This is the classic vocal we all associate with cats. Some Maine Coons have very clear meows, often surprisingly high-pitched for their size. You are unlikely to hear cats meowing to each other because this is the sound they make almost exclusively to communicate with people. You are unlikely to hear an adult cat meow otherwise. Kittens meow to their mothers but this form of communication ceases once they leave her. Because we usually adopt kittens before this meowing stage is over, they keep meowing at us as if we are their mothers. As we react and respond to this sound, cats continue to meow at us for attention.

Here are four common reasons for Maine Coons to meow:

  • The ‘feed me now’ meow –  this is usually a persistent meow that emanates from the kitchen area of a home. Your Maine Coon will come to find you if you don’t drop everything at once and come running. It’s quite hard to ignore this pleading meow and you could be convinced that your cat hasn’t eaten for a week instead of a couple of hours.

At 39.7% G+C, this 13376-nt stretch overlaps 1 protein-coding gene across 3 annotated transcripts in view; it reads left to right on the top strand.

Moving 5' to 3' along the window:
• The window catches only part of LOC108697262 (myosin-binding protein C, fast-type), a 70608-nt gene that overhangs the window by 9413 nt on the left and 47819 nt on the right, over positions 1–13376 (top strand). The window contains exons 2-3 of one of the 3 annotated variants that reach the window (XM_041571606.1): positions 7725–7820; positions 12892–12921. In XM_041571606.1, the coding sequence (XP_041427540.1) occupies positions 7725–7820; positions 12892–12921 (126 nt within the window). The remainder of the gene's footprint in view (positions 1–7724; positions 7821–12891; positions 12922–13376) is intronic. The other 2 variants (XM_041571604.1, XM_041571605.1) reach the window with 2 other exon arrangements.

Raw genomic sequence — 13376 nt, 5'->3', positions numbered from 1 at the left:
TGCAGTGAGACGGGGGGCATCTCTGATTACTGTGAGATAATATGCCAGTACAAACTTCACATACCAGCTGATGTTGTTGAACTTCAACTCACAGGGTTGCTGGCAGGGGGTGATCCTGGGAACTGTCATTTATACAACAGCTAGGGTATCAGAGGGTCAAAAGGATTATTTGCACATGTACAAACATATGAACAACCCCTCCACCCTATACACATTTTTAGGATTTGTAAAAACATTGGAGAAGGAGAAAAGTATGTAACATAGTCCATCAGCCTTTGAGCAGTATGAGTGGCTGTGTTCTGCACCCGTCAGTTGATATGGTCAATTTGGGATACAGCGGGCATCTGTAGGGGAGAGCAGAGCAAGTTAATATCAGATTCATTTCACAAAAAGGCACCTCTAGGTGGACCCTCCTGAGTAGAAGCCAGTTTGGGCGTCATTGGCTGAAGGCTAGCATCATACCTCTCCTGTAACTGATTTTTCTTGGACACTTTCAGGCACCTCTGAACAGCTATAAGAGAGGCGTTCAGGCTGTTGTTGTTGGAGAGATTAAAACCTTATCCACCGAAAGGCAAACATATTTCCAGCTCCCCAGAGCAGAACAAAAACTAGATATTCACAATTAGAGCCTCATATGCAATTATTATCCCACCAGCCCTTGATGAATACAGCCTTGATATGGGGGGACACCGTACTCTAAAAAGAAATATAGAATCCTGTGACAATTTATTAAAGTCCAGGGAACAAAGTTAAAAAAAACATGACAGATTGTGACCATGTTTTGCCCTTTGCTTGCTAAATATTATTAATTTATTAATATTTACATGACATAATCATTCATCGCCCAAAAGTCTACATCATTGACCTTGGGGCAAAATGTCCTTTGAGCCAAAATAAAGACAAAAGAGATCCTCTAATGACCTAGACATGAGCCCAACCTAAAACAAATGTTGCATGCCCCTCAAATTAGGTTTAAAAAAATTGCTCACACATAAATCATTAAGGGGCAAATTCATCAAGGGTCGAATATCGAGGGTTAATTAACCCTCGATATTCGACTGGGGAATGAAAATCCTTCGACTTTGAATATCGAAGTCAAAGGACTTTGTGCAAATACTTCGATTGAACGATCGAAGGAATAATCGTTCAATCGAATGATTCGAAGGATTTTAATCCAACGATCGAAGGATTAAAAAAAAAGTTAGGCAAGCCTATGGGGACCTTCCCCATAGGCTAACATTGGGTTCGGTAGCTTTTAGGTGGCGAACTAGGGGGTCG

• The ‘let me in’ meow – your Maine Coon wants you to let it into a room. A Maine Coon doesn’t really like it when you close a door between you and it. Our Maine Coon, Harry, lets out a desperate meow to be allowed into the bathroom, usually just after I’ve just stepped into the shower. I have to step out to let him in because otherwise my shower is just not relaxing and I’m convinced passersby will hear and think I am torturing him. So if you like to close doors, make sure you are prepared to get up and down like a yo-yo. It’s great exercise but it wears a bit thin at 2 am when you have an early start. We leave our bedroom door open and now our two generally pop in at bedtime and then disappear when we’re asleep. They don’t seem to wake us up too early these days either, which is a bonus.